The Movie Waffler IFI Horrorthon 2018 Review - KNUCKLEBALL | The Movie Waffler

IFI Horrorthon 2018 Review - KNUCKLEBALL

knuckleball review
A young boy fights for his life when his grandfather's neighbour turns homicidal.

Review by Eric Hillis

Directed by: Michael Peterson

Starring: Michael Ironside, Munro Chambers, Luca Villacis, Kathleen Munroe, Chenier Hundal

knuckleball poster

I love horror. It's my favourite genre. That said, sometimes I come away from a horror movie thinking "That would have been a lot better if it wasn't a horror movie." This year for example I felt Hereditary would have profitted from ditching its supernatural elements and playing it straight as a family drama about grief, and similarly, I was enjoying Overlord a lot more as a war movie than as the horror movie it morphs into.

knuckleball review

Director Michael Peterson's Canadian indie Knuckleball is another case in point. The first half of the movie is a charming drama about finding a connection across generations, while its second half is a generic and somewhat distasteful psycho thriller.

12-year-old Henry (Luca Villacis) is dropped off by his parents for a weekend stay at the remote rural home of his maternal grandfather, Jacob (Canadian national treasure Michael Ironside). If you look up "gruff" in a Canadian-English dictionary you'll be greeted with a picture of Ironside, and the actor has only grown more intimidating over the decades. The prospect of spending a weekend in his home is enough to terrify most adults, so you can empathise with Henry's trepidation.

knuckleball review

After roping his grandson into some manual labour, Mr. Miyagi style, Jacob takes time out to give the boy some baseball pitching tips, and the pair find a bond through their mutual love of the sport. The movie develops into an endearing drama as Jacob warms to the idea of having his grandson around (his relationship with Henry's mother is estranged, as she blames him for leading her mother to suicide). We get to see another side of Ironside the actor and he delivers a lovely little speech regarding his outlook on life - "Everything breaks down, but you fix what you can."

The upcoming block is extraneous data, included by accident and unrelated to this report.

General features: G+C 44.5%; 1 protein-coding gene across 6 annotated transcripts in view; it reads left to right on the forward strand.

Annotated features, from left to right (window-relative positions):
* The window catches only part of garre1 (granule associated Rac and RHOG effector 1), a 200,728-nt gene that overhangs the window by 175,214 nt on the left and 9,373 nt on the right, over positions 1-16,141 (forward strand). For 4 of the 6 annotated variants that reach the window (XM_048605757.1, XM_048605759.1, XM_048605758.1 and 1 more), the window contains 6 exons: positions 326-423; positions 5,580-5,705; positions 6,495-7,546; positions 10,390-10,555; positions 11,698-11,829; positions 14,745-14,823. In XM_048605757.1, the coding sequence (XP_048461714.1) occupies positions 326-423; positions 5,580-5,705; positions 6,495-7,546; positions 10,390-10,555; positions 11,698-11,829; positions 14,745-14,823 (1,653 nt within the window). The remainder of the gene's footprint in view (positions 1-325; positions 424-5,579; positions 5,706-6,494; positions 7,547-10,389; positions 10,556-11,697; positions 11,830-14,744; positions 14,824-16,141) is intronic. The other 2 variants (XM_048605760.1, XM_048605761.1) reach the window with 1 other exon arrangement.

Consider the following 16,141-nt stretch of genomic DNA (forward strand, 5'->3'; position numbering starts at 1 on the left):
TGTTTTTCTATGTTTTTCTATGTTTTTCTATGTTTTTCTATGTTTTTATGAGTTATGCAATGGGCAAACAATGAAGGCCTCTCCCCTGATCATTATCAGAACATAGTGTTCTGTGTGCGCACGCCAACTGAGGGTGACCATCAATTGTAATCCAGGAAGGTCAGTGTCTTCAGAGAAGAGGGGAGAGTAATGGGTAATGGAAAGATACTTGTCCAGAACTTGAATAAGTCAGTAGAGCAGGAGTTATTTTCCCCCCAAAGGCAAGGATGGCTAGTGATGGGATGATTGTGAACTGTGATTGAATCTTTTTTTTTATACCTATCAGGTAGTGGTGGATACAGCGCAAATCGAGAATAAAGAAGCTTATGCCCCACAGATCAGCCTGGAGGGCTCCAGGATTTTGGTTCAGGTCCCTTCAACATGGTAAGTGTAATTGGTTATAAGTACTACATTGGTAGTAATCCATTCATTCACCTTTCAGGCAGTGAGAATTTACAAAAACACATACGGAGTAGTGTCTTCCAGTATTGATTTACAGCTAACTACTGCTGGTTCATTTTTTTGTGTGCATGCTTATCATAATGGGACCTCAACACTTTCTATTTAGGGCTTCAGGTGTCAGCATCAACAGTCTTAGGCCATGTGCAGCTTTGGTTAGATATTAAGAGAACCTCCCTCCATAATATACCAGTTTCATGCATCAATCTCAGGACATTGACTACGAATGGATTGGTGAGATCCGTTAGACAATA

I could have happily watched 90 minutes of Ironside imparting such old-timer wisdom on his naive grandson, but midway through, things take a twist with the arrival of Jacob's neighbour, Dixon (Munro Chambers), a twitchy young man with an ambiguous relationship to Jacob. The movie subsequently switches from a tender family drama to a survival thriller as Dixon stalks Henry, who rather improbably rigs up his grandfather's house with an array of Home Alone style traps, though nothing in the film had previously suggested he possessed such survivalist know-how. Dixon's intentions towards the boy aren't limited to murder, which adds an unnecessary element of bad taste to the narrative. Things get muddled with a timeline that doesn't make sense - Henry's parents flight is delayed but they reach Jacob's home not much later than the local cop they called before they left - and I'm still not sure what view of Jacob we're supposed to come away with.

knuckleball review

Home Alone was heavily inspired by the 1989 French horror movie 3615 code Père Noël, so it's no surprise that the dragon is eating its tail in recent years with several movies that play like genre takes on John Hughes' festive favourite. It's a difficult trick to pull off, because placing children in such peril can be offputting to many viewers. Last year's Better Watch Out pulled it off successfully by making both the protagonists and antagonists children, but Knuckleball's climactic showdown feels like it's exploiting a taboo for cheap thrills. If you fancy a great but brief family drama, check it out up until a certain twist. You'll know it when you see it.

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